Single sign-on: The SSO feature of iOS 7 will allow a user to access multiple business applications in a smartphone, but only as governed by the IT shop via its MDM, Dulaney said. The fingerprint sensor, for instance, might quicken the process for a worker to move back and forth between applications. Those and other iOS 7 features would have the biggest impact on enterprises, and have provoked a range of recommendations from Dulaney and other analysts:
Multitasking: Apple's multitasking is not true multitasking, Dulaney said, but is actually a better scheduling algorithm that allows an application to request more processing time in the background.
App Store access: Dulaney noted that worker access to Apple's App Store might still be needed, although some enterprises are concerned about users unintentionally downloading malware in untested apps. Companies can set up an enterprise application store by using the Apple Volume Purchase Program, but access is still needed to the App Store, a process that Apple still needs to change, he said.
Per-App VPN: Apple's characterization that iOS 7 has a Per-App VPN feature is poorly named, Dulaney said. Instead of embedding VPN technology in each business app, iOS 7 allows an MDM suite to designate a set of applications for use of the VPN. Each business application will then declare itself as requiring the VPN and will then be routed through it. Consumer traffic, instead, is routed over the wireless carrier's public Internet portal.
iBeacons: iOS 7 supports the placement of low-cost Bluetooth Low Energy emitter devices in workplaces and elsewhere that can connect via Bluetooth 4.0 to iOS 7 devices. That means an MDM console can have more precise location information for users, but also contextual information to help determine if a device is being used in an insecure manner.
A user with an iPhone passing a Bluetooth emitter in an unauthorized area could trigger an alarm, for instance, but the process could also allow a user to open doors or turn on lights by passing through an area and coming within about 25 feet of the sensors.
Wi-Fi Hot Spot 2.0: Support for this feature should improve the efficiency of the transition from cellular to Wi-Fi, which has previously burned battery life.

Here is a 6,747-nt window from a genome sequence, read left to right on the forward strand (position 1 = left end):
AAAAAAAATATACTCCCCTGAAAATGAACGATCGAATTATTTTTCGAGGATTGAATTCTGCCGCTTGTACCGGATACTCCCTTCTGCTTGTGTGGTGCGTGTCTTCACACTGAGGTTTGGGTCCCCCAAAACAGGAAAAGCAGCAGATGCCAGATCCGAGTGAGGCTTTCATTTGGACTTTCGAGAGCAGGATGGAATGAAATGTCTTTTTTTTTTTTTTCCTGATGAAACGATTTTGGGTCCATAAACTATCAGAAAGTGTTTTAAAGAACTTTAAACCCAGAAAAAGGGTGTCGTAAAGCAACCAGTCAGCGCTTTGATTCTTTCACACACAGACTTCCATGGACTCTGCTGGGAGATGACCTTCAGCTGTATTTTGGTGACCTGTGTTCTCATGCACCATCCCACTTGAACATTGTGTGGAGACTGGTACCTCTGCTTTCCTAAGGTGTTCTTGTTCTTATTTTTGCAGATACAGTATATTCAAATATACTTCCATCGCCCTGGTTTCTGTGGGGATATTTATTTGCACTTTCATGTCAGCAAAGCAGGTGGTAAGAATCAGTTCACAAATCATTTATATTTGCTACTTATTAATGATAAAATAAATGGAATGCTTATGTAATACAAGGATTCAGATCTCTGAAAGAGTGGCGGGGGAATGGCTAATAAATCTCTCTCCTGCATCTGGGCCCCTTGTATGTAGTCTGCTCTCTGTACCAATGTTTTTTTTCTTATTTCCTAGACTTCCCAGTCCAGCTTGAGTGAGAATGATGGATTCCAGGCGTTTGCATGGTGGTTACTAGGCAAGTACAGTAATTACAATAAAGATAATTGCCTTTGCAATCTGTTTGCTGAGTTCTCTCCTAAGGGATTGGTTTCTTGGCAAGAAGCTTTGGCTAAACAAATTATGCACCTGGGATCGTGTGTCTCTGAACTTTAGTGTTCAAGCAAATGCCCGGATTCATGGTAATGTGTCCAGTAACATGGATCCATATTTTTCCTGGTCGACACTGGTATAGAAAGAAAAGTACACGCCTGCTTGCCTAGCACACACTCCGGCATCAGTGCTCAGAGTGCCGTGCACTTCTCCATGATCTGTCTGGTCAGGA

AirDrop: This form of peer-to-peer file sharing uses Bluetooth and Wi-Fi for quick data sharing between two iPhone users. By comparison, newer Android devices and other smartphones rely on near-field communication (NFC) for file sharing. Gartner generally opposes P2P file sharing as inherently insecure for business uses. Dulaney added: "We believe that most enterprises will want to disable this feature."
Gold said that despite many protections in AirDrop, enterprises should still worry about loss of data over Wi-Fi connections. One precarious scenario could occur when a stranger on the other side of a wall and out of view of AirDrop users monitors their Wi-Fi traffic.
By contrast, when AirDrop was introduced in June, Solstice Mobile, a development shop based in Chicago, said it was experimenting with ways to help business users streamline data sharing with the new function.
Of note, Dulaney said Apple's AirDrop technology indicates that Apple won't be putting NFC in future iPhones, since Apple prefers Wi-Fi and Bluetooth to near-contact transmission. Buy-in to NFC by Apple has been considered important for the advancement of NFC mobile payments, especially in the U.S., which means the emergence of mobile payments is pushed "further into the future," Dulaney said.
Enhanced SMS: Apple will permit longer text (SMS) messages to be sent from iOS 7 devices in a process that converts text messages into MMS (Multimedia Messaging Service). Even with this enhanced capability, Dulaney noted that enterprises still won't be able to track any type of SMS on the phone, which is required stockbrokers and other financial workers by federal regulation.
Activation lock: With this new feature, a lost or stolen iPhone can't be reactivated without the owner's iCloud username and password. Dulaney said the feature should reduce theft, but warned that jailbreaking any iPhone would likely nullify the activation lock capability.
Mass device enrollment: Dulaney said iOS 7 is expected to permit enterprises to set up and "enroll" multiple enterprise-owned devices at one time, cutting down the time-consuming process of enrolling each device one at a time. The details of the process weren't clear and Apple didn't respond when asked to comment.
While Gartner described many improvements with iOS 7 for enterprises, Gold said it is really up to the MDM software to make the devices running iOS 7 enterprise friendly. With any MDM, basic smartphone management is still tied to Microsoft's ActiveSync, supported by virtually all MDM vendors, Dulaney noted.
Much of Dulaney's focus for iOS 7 enterprise features applies to corporations that own and manage the smartphones, but he concluded that there is also some advantage for BYOD shops.
To Gold, however, even with the many positive features in iOS 7, BlackBerry Enterprise Server offers a "greater breadth and depth of management" for BlackBerry devices than iOS 7 with MDM consoles will provide for iPhones. BlackBerry Enterprise Server for other platforms than BlackBerry is less comprehensive, he added.
"My advice to any enterprise supporting BYOD would be to only deploy [iOS 7 devices] if you have an MDM and mobile application management strategy to beef up basic management functions in iOS 7," Gold said. "Otherwise, you don't really know what you've got."
This article, What iPhone 5S and 5C and iOS7 offer the enterprise, was originally published at Computerworld.com.
Matt Hamblen covers mobile and wireless, smartphones and other handhelds, and wireless networking for Computerworld. Follow Matt on Twitter at @matthamblen or subscribe to Matt's RSS feed. His email address is firstname.lastname@example.org.
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This story, "What the iPhone 5S and 5C and iOS7 Offer the Enterprise" was originally published by Computerworld.